Electrostatic loudspeakers (ESLs) are very different from conventional magnetic speakers and place unusual and difficult demands on the way amplifiers deliver power to them. A magnetic speaker presents a mostly resistive load to an amplifier, while an ESL appears mostly as a capacitor.
Resistors dissipate power as heat. So the voice coils of magnetic speakers get hot as they use up the current the amplifier sends to them. A capacitor stores an amplifier's electrical energy instead of dissipating it as heat. Therefore an ESL doesn't actually "use" power like magnetic speakers. ESLs are sometimes called "wattless" speakers because of this. Their behavior is highly reactive, which means that they send the electrical current back to the amplifier when the musical signal reverses polarity. Amplifiers tend to be unstable with reactive loads.
A watt is a measurement of power. It is the product of volts times amps. Volts is a measurement of the pressure or "push" behind the electrons flowing along a conductor. Amps (a short form of "ampere") is a measurement of the flow of electrons along a conductor.
Amplifier power is measured in watts, which is fine when working with magnetic speakers. But an ESL doesn't operate on watts, it operates on voltage. Therefore, an amplifier's wattage rating can be very deceptive when evaluating its ability to drive an ESL.
To take an extreme example, let's look at two amplifiers, both rated at 100 watts. One has a 1 volt power supply that delivers 100 amps of current. The other produces 100 volts at 1 amp. Although both amplifiers generate 100 watts, the one with the higher voltage will drive an ESL to much louder levels than will the low voltage one.
Resistance in AC (alternating current) circuits is called impedance, because it often varies with frequency. A resistor has essentially constant impedance, so the impedance of a magnetic speaker will be nearly constant, although there will some variation due to crossovers and resonances.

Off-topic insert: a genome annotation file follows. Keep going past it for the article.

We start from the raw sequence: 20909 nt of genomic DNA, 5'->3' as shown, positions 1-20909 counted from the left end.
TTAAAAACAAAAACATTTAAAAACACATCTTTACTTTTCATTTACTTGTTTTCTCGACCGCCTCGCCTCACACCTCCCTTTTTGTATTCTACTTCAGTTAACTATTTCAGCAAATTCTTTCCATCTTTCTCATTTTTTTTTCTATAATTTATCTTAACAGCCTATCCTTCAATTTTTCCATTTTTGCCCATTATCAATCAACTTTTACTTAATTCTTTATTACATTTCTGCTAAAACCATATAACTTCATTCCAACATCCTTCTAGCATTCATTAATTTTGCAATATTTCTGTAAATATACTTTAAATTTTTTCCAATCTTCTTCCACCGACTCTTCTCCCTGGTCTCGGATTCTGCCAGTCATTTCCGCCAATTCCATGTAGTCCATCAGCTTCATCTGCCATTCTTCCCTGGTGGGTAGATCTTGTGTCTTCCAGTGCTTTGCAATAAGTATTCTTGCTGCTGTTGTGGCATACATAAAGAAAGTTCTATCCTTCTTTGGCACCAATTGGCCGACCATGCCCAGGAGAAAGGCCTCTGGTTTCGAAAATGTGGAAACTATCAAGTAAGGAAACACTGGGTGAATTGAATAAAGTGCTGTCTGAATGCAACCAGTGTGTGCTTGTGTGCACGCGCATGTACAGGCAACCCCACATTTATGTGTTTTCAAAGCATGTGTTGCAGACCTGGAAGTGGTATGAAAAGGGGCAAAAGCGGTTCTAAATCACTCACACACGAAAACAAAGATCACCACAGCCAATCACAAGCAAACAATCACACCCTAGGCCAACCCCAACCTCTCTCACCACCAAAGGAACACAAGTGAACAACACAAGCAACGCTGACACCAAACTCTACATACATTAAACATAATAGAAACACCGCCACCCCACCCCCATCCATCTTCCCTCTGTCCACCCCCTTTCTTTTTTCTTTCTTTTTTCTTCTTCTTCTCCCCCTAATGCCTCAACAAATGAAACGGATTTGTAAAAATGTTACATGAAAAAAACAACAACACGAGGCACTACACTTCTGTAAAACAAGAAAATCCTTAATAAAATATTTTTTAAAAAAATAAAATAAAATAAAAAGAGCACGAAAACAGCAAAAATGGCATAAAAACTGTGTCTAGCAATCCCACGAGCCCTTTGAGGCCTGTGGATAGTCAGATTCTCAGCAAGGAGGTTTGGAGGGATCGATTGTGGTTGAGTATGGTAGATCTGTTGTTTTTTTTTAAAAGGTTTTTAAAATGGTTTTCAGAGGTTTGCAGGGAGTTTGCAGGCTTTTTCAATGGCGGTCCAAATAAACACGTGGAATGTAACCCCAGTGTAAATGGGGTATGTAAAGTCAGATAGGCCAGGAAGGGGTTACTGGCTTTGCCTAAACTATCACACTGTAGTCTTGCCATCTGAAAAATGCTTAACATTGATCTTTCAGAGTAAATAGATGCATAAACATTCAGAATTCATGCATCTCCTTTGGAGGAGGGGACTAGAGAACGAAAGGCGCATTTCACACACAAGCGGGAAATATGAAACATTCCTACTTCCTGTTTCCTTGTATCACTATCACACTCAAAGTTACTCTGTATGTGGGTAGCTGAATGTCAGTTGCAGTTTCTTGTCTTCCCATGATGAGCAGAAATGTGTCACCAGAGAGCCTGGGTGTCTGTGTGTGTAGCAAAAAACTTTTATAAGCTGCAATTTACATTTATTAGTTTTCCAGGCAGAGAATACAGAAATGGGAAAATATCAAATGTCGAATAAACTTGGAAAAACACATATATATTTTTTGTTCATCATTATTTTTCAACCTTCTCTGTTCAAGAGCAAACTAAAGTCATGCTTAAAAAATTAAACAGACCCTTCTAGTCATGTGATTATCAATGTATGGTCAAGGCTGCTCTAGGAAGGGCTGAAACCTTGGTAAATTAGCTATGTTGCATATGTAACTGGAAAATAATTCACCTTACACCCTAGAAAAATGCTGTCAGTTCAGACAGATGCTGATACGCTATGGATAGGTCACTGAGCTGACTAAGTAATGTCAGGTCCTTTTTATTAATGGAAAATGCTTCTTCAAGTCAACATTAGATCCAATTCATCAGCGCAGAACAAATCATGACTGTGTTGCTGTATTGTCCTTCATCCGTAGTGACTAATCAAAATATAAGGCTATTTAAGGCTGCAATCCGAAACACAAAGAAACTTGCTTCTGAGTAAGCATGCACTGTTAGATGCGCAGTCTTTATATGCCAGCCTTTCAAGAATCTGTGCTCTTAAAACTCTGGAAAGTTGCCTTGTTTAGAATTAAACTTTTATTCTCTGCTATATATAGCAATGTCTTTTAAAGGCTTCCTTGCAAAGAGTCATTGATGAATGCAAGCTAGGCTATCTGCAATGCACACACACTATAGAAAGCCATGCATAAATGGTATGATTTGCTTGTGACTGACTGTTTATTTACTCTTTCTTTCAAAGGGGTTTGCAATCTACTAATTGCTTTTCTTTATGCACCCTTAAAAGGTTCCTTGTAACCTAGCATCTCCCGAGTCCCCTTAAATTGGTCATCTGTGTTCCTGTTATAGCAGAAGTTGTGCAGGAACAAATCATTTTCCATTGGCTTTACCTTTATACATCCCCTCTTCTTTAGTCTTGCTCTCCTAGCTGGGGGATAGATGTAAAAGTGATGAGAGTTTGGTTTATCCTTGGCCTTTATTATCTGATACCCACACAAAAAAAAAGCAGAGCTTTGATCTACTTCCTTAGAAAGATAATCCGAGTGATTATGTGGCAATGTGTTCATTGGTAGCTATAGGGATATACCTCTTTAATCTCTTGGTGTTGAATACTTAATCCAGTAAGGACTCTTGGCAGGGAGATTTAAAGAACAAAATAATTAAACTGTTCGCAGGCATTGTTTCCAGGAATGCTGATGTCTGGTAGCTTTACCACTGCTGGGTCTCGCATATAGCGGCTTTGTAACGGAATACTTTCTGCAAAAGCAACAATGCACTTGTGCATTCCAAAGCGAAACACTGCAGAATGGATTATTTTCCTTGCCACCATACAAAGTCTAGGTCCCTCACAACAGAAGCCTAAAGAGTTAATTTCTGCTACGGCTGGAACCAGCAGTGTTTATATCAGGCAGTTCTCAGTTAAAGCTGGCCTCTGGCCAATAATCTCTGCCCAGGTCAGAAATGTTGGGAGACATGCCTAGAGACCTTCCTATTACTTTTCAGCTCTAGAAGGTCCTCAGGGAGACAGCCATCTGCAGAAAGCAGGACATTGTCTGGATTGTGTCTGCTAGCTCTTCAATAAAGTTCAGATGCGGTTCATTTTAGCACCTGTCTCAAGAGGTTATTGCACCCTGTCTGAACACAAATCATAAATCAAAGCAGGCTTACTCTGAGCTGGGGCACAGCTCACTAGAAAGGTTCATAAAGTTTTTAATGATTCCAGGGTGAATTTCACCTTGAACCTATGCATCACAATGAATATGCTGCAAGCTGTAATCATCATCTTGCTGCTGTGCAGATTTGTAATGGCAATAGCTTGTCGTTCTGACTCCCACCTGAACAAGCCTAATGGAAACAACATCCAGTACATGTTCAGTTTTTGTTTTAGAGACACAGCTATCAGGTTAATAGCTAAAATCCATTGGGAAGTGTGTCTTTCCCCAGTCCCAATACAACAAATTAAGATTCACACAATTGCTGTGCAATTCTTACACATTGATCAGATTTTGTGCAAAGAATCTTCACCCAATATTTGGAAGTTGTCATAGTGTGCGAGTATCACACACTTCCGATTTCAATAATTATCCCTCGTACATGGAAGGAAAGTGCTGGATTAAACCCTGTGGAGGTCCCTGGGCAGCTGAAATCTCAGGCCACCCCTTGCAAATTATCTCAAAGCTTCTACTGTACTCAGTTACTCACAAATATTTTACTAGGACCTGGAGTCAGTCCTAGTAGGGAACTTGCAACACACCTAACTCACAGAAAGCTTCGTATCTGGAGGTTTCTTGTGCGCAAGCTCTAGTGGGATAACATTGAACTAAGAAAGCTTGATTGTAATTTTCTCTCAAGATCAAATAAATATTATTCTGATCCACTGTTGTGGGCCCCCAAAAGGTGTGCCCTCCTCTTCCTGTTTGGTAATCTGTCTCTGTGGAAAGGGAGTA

In a capacitor, the impedance is inversely proportional to frequency. So an ESL will have a high impedance at low frequencies (perhaps several hundred), and a very low impedance at high frequencies -- typically around 2 Ohms.
ESLs are voltage operated devices. The higher an amplifier's power supply voltage, the louder it will be able to play an ESL (assuming it can also deliver sufficient current).
Because high voltages are not needed for magnetic speakers, and because high voltage parts are expensive, conventional amplifiers often lack sufficient voltage to drive ESLs to truly loud levels.
When an amplifier runs out of voltage, it clips (called "voltage clipping"). This results in distortion and compressed dynamic range. Depending on the amplifier and its behavior when clipping, the music will take on a wide variety of non-musical qualities.
If an amplifier is clipping, it really doesn't matter how well-built the amplifier is, or how impressive its design philosophy -- it simply won't sound as good as an amplifier that isn't clipping. Therefore, the most important amplifier specification is its power rating. When observed on an oscilloscope, most audiophiles are amazed at how often their favorite amplifier is clipping when playing music moderately loudly. Modern speakers require several hundred watts/channel to loudly reproduce today's highly dynamic music without distortion.
ESLs have a legendary reputation of being able to produce effortless and crystal-clear sound, with magnificent resolution of subtle inner-detail. A clipping amplifier will destroy these qualities.
Sanders Sound Systems’ ESL amplifier operates at high voltage (plus/minus 92 volts). This will drive most ESLs to "ear-bleeding" levels with voltage to spare. The result is electrostatic sound that retains its totally effortless and clear qualities at any tolerable listening level.